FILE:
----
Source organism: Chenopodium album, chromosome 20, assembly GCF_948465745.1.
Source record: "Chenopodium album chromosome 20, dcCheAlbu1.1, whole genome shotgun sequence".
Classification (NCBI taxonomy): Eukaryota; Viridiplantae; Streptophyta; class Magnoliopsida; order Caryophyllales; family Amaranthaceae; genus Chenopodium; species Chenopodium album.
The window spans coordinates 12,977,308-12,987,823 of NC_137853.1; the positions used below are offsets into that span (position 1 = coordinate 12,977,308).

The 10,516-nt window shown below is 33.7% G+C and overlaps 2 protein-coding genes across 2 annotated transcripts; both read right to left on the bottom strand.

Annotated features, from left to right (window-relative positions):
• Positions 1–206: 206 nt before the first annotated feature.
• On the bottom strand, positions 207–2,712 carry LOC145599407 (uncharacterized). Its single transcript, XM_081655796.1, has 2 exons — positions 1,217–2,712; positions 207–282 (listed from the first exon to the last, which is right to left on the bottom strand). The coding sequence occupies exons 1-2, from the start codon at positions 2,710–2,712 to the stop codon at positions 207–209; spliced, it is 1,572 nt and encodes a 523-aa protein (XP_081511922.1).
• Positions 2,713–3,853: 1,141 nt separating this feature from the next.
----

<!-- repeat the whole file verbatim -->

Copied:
Source organism: Chenopodium album, chromosome 20, assembly GCF_948465745.1.
Source record: "Chenopodium album chromosome 20, dcCheAlbu1.1, whole genome shotgun sequence".
Classification (NCBI taxonomy): Eukaryota; Viridiplantae; Streptophyta; class Magnoliopsida; order Caryophyllales; family Amaranthaceae; genus Chenopodium; species Chenopodium album.
The window spans coordinates 12,977,308-12,987,823 of NC_137853.1; the positions used below are offsets into that span (position 1 = coordinate 12,977,308).

The 10,516-nt window shown below is 33.7% G+C and overlaps 2 protein-coding genes across 2 annotated transcripts; both read right to left on the bottom strand.

Annotated features, from left to right (window-relative positions):
• Positions 1–206: 206 nt before the first annotated feature.
• On the bottom strand, positions 207–2,712 carry LOC145599407 (uncharacterized). Its single transcript, XM_081655796.1, has 2 exons — positions 1,217–2,712; positions 207–282 (listed from the first exon to the last, which is right to left on the bottom strand). The coding sequence occupies exons 1-2, from the start codon at positions 2,710–2,712 to the stop codon at positions 207–209; spliced, it is 1,572 nt and encodes a 523-aa protein (XP_081511922.1).
• Positions 2,713–3,853: 1,141 nt separating this feature from the next.